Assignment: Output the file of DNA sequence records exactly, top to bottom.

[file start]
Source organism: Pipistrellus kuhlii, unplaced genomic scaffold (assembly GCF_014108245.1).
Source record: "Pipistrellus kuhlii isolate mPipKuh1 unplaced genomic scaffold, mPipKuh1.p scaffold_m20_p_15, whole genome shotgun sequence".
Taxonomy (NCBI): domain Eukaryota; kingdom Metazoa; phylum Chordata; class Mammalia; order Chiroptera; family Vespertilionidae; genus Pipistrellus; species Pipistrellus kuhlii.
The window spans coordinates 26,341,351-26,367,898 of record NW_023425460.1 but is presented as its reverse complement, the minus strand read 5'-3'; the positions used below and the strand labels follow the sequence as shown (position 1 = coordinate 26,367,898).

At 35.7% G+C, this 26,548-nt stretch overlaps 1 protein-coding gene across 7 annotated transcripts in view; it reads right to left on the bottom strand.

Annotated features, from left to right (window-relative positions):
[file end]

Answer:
Source organism: Pipistrellus kuhlii, unplaced genomic scaffold (assembly GCF_014108245.1).
Source record: "Pipistrellus kuhlii isolate mPipKuh1 unplaced genomic scaffold, mPipKuh1.p scaffold_m20_p_15, whole genome shotgun sequence".
Taxonomy (NCBI): domain Eukaryota; kingdom Metazoa; phylum Chordata; class Mammalia; order Chiroptera; family Vespertilionidae; genus Pipistrellus; species Pipistrellus kuhlii.
The window spans coordinates 26,341,351-26,367,898 of record NW_023425460.1 but is presented as its reverse complement, the minus strand read 5'-3'; the positions used below and the strand labels follow the sequence as shown (position 1 = coordinate 26,367,898).

At 35.7% G+C, this 26,548-nt stretch overlaps 1 protein-coding gene across 7 annotated transcripts in view; it reads right to left on the bottom strand.

Annotated features, from left to right (window-relative positions):